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News | June 9, 2021

U.S. Forces Conduct Joint Aviation Integration Exercise with UAE and Saudi Arabia

By Courtesy Story U.S. Naval Forces Central Command / U.S. 5th Fleet

U.S. Naval Forces Central Command (NAVCENT) and U.S. Air Forces Central (AFCENT) conducted multiple simultaneous, joint air operations in support of maritime surface warfare (AOMSW) exercises with United Arab Emirates (UAE) Coast Guard and Joint Aviation Command (JAC), and Royal Saudi Naval Forces (RSNF) in the Arabian Gulf, June 1-2. 

ARABIAN GULF (June 2, 2021) – A Sailor assigned to Commander, Task Force (CTF) 56 participates in a live-fire exercise as part of an air operations in support of maritime surface warfare (AOMSW) exercise in the Arabian Gulf, June 2. CTF 56 commands and controls the employment of tactical Navy expeditionary combat forces in order to maximize U.S. 5th Fleet’s lethality throughout the maritime domain utilizing eight task groups whose missions range from explosive ordnance disposal and salvage diving, Army civil affairs, Naval construction forces and expeditionary logistics support, maritime interdiction operations and maritime security, and embarked security teams. (U.S. Army photo by Spc. Zion Thomas)
ARABIAN GULF (June 2, 2021) – A Sailor assigned to Commander, Task Force (CTF) 56 participates in a live-fire exercise as part of an air operations in support of maritime surface warfare (AOMSW) exercise in the Arabian Gulf, June 2. CTF 56 commands and controls the employment of tactical Navy expeditionary combat forces in order to maximize U.S. 5th Fleet’s lethality throughout the maritime domain utilizing eight task groups whose missions range from explosive ordnance disposal and salvage diving, Army civil affairs, Naval construction forces and expeditionary logistics support, maritime interdiction operations and maritime security, and embarked security teams. (U.S. Army photo by Spc. Zion Thomas)
ARABIAN GULF (June 2, 2021) – A Sailor assigned to Commander, Task Force (CTF) 56 participates in a live-fire exercise as part of an air operations in support of maritime surface warfare (AOMSW) exercise in the Arabian Gulf, June 2. CTF 56 commands and controls the employment of tactical Navy expeditionary combat forces in order to maximize U.S. 5th Fleet’s lethality throughout the maritime domain utilizing eight task groups whose missions range from explosive ordnance disposal and salvage diving, Army civil affairs, Naval construction forces and expeditionary logistics support, maritime interdiction operations and maritime security, and embarked security teams. (U.S. Army photo by Spc. Zion Thomas)
MARK VI TRANSIT ARABIAN GULF
ARABIAN GULF (June 2, 2021) – A Sailor assigned to Commander, Task Force (CTF) 56 participates in a live-fire exercise as part of an air operations in support of maritime surface warfare (AOMSW) exercise in the Arabian Gulf, June 2. CTF 56 commands and controls the employment of tactical Navy expeditionary combat forces in order to maximize U.S. 5th Fleet’s lethality throughout the maritime domain utilizing eight task groups whose missions range from explosive ordnance disposal and salvage diving, Army civil affairs, Naval construction forces and expeditionary logistics support, maritime interdiction operations and maritime security, and embarked security teams. (U.S. Army photo by Spc. Zion Thomas)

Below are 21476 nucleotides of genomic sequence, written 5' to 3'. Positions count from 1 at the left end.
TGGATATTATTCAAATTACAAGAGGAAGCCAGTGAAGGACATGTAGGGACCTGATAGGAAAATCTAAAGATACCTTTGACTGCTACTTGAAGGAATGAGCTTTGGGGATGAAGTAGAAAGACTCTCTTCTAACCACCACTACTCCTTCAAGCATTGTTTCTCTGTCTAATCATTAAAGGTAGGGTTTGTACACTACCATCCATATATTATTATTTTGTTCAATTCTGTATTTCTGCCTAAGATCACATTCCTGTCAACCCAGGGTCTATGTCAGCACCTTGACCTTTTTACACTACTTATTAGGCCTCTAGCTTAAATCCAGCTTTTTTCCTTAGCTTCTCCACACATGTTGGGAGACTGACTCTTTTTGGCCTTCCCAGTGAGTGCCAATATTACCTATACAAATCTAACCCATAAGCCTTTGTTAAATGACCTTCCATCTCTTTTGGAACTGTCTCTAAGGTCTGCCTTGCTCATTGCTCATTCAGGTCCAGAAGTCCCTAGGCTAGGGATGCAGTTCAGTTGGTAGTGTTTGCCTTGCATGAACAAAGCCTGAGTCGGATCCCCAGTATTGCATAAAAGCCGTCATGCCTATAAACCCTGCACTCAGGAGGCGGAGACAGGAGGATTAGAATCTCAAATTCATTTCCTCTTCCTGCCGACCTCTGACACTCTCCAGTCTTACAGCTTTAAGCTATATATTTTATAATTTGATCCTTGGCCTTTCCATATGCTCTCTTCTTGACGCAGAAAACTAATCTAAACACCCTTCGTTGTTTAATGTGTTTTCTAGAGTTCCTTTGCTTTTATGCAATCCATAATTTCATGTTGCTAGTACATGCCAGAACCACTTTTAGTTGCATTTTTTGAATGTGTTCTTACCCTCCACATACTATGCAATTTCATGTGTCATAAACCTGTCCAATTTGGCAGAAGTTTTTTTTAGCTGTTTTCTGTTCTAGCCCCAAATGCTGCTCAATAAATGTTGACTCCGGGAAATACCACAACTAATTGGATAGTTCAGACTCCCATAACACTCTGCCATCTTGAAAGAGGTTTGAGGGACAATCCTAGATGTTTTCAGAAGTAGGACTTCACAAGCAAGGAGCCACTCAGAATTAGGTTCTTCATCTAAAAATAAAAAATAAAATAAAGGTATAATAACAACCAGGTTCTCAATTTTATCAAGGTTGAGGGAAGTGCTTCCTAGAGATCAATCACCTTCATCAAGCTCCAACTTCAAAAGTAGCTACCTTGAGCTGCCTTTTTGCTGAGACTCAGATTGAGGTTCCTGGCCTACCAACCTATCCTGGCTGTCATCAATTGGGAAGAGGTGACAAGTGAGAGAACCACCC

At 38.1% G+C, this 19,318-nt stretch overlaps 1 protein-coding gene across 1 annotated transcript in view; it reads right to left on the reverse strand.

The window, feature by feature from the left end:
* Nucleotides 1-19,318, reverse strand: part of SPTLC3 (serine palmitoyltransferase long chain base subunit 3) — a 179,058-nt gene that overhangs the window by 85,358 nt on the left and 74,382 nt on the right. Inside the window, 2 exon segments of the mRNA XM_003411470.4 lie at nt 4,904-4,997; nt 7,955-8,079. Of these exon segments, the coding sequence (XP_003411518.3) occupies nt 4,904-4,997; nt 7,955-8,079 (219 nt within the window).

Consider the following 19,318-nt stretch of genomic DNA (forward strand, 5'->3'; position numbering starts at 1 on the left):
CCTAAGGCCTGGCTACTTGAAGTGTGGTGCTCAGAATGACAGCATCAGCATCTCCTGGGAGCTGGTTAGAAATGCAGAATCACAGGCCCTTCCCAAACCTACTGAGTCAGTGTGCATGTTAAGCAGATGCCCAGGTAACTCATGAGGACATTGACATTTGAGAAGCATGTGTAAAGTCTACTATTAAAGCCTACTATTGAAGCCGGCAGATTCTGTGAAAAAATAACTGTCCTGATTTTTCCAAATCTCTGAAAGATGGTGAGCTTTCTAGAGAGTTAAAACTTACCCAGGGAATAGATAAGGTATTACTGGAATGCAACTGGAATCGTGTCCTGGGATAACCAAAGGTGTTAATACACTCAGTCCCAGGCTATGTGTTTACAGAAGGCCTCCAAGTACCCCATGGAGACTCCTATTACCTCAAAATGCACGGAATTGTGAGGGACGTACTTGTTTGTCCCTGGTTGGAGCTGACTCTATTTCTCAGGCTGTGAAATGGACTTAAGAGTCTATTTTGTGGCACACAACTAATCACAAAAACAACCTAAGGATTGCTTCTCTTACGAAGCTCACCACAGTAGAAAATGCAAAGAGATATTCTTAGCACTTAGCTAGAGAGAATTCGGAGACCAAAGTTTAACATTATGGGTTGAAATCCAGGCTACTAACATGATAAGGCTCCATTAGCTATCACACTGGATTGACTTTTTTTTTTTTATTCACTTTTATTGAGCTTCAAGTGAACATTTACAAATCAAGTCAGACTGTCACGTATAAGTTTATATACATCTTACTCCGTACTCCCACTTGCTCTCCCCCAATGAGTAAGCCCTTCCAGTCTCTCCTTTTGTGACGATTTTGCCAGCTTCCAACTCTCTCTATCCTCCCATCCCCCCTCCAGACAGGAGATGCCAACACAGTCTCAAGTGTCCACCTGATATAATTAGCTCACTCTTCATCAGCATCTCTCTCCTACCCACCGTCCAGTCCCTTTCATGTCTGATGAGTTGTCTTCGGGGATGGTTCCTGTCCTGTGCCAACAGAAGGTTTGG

Photo By: Pfc. Zion Thomas
VIRIN: 210602-A-MU580-1215B


The multi-positional exercises demonstrated NAVCENT’s ability to conduct separate joint air and surface operations with partners in different locations, simultaneously.

“Our AOMSW capabilities continue to grow exponentially alongside our partners and joint counterparts,” said Capt. Chris Gilbertson, commander of Destroyer Squadron 50 and Task Force 55, who led the planning and execution of the exercises. “Training at this level of complexity strengthens our ability to communicate, provide command and control and effectively operate across separate groups of forces in different locations.”

The AOMSW exercises included Joint Terminal Attack Controllers (JTACs) directing a wide variety of platforms to conduct maritime strikes against simulated surface threats attempting to attack coalition forces.

Participating platforms included UAE AH-64D Apache and MH-60M Direct Action Penetrator (DAP) attack helicopters, U.S. Air Force F-16C Fighting Falcon multi-role fighters; the RSNF Al Sadiq-class patrol boat Khalid (519); U.S. Navy MH-60R Sea Hawk and MH-60S Night Hawk helicopters, U.S. Navy patrol coastal ships USS Tempest (PC 2), USS Hurricane (PC 3), USS Chinook (PC 9), USS Firebolt (PC 10), USS Thunderbolt (PC 12), guided-missile destroyer USS Mitscher (DDG 57), guided-missile cruiser USS Monterey (CG 61) and U.S. Coast Guard patrol boats USCGC Adak (WPB 1333), USCGC Baranof (WPB 1318).

A P-8A Poseidon maritime surveillance aircraft provided exercise-related command and control and reconnaissance support.

“This kind of high-level training with so many partners on multiple fronts at the same time shows how scalable our capabilities are,” said Vice Adm. Brad Cooper, commander of U.S. Naval Forces Central Command, U.S. 5th Fleet and Combined Maritime Forces. “Our joint forces are always ready to respond to maritime threats, alongside our regional and coalition partners, whenever and wherever necessary.”

The 5th Fleet area of operations encompasses about 2.5 million square miles of water area and includes the Arabian Gulf, Gulf of Oman, Red Sea and parts of the Indian Ocean. The expanse is comprised of 20 countries and includes three chokepoints, critical to the free flow of global commerce.